Vail sees hope for summer season
Aspen, CO Colorado
VAIL, Colo. ” For the first time in many years, some Vail, Colo. restaurants and hotels are closing their doors during “mud season,” when business slows down between the ski season and Memorial Day weekend.
Historically, many businesses tend to take breaks during that time, said Jason Peters of the Vail Chamber and Business Association. However, he suspects this year that list will be a bit longer, he said.
“I think more might close this year,” he said. “And I sense that more will be scaling back to skeleton hours and crew.
La Tour restaurant usually stays open after the mountain closes, but this year the restaurant will close at the end of the season and reopen June 1, said owner Lourdes Ferzacca.
“We usually we run a special, and we count on a lot of locals to support us, but with the economy this year, we don’t have the customers to bring in,” she said.
However, business is expected to pick up at Zacca Za!, the family-style Italian restaurant she and her husband own in Avon.
“With more locals moving downvalley, people just aren’t coming up to Vail as much,” she said. “But we really have the heart of the locals down there, and we’ll be running mud season specials everyday.”
As big group and corporate trips dwindle, some hotels will also temporarily be closing their doors.
Manor Vail near Golden Peak will closing for five weeks until Memorial Day weekend, said general manager Bob McCleary.
“We just don’t have a lot of groups coming, and it’s not really a busy time anyway,” he said. “It’s been a tough winter anyhow. Indications are that the summer’s looking pretty good, and that’s an encouragement.”
Other businesses say they aren’t sure what to expect after the mountain closes, but they plan to stay open.
Locals will still frequent the restaurants that are open, said Tap Room owner Steve Kaufman.
“We never really shut down,” he said “It’s the prime time for the locals with all the basketball and hockey playoffs. I think that the more businesses that are open, the better. That way there are more employees in town walking around and doing stuff.”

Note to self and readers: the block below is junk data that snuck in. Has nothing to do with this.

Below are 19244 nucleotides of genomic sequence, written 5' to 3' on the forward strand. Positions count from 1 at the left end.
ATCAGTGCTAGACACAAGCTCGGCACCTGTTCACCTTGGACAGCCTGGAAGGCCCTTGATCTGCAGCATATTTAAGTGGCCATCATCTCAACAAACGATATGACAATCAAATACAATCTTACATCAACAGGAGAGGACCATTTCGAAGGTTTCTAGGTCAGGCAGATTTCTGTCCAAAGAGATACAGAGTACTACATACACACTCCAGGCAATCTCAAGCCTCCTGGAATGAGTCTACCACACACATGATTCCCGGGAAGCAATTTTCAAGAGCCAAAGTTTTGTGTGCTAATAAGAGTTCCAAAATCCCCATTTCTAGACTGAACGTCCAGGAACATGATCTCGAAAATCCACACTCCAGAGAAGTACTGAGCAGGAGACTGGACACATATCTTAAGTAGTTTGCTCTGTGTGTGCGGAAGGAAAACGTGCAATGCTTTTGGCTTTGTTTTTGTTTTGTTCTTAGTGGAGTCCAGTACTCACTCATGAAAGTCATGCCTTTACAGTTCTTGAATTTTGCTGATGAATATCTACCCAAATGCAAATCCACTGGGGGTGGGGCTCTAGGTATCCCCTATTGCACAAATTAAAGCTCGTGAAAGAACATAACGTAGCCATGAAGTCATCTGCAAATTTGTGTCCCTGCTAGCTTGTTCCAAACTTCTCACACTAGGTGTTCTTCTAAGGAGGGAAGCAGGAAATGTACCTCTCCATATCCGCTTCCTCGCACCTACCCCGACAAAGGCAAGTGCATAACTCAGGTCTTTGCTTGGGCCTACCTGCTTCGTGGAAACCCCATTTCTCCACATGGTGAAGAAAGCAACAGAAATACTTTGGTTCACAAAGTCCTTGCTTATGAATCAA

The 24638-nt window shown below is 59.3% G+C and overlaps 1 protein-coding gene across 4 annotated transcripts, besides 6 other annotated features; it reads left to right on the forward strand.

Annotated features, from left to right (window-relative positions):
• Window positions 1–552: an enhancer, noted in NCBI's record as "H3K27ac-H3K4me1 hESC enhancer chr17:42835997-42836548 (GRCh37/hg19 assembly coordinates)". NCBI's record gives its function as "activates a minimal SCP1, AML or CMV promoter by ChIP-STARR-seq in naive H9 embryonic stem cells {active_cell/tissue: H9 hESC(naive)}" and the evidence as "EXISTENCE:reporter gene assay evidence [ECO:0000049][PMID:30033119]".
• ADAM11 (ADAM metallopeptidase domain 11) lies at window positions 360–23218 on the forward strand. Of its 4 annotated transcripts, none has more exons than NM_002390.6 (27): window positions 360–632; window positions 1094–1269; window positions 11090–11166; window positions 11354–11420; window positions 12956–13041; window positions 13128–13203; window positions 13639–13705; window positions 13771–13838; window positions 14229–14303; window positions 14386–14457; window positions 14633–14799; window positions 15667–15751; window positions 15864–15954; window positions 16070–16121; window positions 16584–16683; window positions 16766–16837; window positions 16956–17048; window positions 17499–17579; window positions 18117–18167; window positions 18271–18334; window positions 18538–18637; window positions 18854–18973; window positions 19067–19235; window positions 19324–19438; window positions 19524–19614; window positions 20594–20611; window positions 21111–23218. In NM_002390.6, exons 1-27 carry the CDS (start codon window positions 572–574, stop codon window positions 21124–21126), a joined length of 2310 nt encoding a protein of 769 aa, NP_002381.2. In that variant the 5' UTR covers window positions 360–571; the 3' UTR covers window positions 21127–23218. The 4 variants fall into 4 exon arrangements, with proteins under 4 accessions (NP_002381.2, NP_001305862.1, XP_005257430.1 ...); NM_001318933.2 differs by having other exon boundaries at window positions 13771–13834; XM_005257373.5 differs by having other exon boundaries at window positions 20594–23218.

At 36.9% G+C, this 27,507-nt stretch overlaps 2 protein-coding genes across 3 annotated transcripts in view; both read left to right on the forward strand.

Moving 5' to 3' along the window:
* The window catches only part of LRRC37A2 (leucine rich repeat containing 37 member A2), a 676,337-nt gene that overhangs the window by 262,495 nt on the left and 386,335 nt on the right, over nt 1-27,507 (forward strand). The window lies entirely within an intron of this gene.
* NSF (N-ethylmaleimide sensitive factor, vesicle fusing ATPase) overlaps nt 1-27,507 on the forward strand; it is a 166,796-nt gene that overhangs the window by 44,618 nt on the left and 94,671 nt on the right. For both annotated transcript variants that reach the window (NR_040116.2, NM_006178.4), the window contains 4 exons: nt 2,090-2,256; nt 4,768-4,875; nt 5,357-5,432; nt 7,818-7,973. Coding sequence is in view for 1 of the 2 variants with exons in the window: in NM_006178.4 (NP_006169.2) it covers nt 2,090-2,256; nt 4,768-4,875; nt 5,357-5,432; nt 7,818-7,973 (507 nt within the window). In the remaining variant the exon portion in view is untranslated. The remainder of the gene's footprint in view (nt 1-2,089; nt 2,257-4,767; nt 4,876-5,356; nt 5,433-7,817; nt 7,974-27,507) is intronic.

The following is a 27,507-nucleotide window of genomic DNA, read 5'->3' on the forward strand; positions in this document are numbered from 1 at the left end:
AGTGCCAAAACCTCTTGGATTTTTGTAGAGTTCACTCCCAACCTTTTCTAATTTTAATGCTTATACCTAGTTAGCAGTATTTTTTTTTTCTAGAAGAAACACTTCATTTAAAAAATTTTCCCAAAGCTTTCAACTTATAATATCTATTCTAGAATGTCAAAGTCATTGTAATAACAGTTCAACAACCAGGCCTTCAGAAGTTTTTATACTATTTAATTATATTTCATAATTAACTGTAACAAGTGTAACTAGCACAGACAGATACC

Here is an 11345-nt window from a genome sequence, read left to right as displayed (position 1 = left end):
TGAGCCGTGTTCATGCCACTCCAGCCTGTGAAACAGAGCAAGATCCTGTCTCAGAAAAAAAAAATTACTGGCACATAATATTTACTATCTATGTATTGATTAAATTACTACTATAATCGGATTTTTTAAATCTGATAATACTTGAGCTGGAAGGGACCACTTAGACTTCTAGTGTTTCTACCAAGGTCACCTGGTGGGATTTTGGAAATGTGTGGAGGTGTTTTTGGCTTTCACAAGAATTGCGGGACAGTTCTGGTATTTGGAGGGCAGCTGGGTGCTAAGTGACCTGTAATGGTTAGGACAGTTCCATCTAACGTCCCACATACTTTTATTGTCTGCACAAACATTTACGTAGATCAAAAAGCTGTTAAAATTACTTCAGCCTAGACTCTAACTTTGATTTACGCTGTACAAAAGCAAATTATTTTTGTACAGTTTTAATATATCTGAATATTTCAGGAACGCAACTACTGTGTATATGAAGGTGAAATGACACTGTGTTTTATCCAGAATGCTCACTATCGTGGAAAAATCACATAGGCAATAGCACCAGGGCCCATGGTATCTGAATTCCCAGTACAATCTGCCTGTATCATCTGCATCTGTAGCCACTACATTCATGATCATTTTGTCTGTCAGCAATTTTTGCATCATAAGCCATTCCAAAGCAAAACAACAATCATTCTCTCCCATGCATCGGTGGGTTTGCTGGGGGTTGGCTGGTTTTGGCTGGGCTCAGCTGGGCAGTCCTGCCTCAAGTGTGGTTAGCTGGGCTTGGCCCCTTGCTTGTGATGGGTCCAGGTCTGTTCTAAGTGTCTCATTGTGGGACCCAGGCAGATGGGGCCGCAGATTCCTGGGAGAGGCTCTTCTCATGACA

As one of the few restaurants that will be open for lunch, Sweet Basil owner Matt Morgan said he’s counting on some local business as well.
The restaurant will only close for a few days for its customary clean-up and maintenance, he said.
“Usually we also get some small group (vacations) that target the off-seasons,” Morgan said. “But in this economic environment, I’m not sure how many of those groups will be coming. We really don’t know what it will look like.”
Frank Johnson, general manager of Vail Mountain Lodge and Spa in the village, said the hotel, spa and Terra Bistro restaurant will all remain open, even though advance reservations for May are few.
“Our philosophy has been that we’re really a 365-day-a-year operation,” he said. “It’s very difficult to ratchet yourself down and then back up. It’s just better to be consistent and operate on a reduced scale than to actually physically close.”
Some worry that the post-season lull will have a bigger impact than usual. Ferzacca said she thinks some businesses may close for good this summer.
“We’re here for the long run, but I think some people will really think about it and see if it’s worth it to stay open,” she said.
Antlers general manager Rob LeVine agreed that some businesses may shut down permanently, and others will take breaks for the first time, but most Vail businesses will make it through.
“It used to be that the day after the mountain closed, if you saw a car moving, any sign of life, you noticed it,” he said. “But each year a few more businesses have stayed open and one or two will go out of business. It might be a few more this year, but you have to keep it in perspective.”
Buzz Schleper of Buzz’s Boards said he thinks local business would really benefit if the mountain stayed open a bit longer.
“If Vail wanted to keep the town alive, my suggestion would be to keep the Vista Bahn and Chairs 3, 4 and 11 open. There would be plenty of employees that would stay, and if not there are plenty of locals who need jobs,” he said.
He would definitely keep his store open, he said.
“Any business is better than no business, and no business is where we’re headed.”
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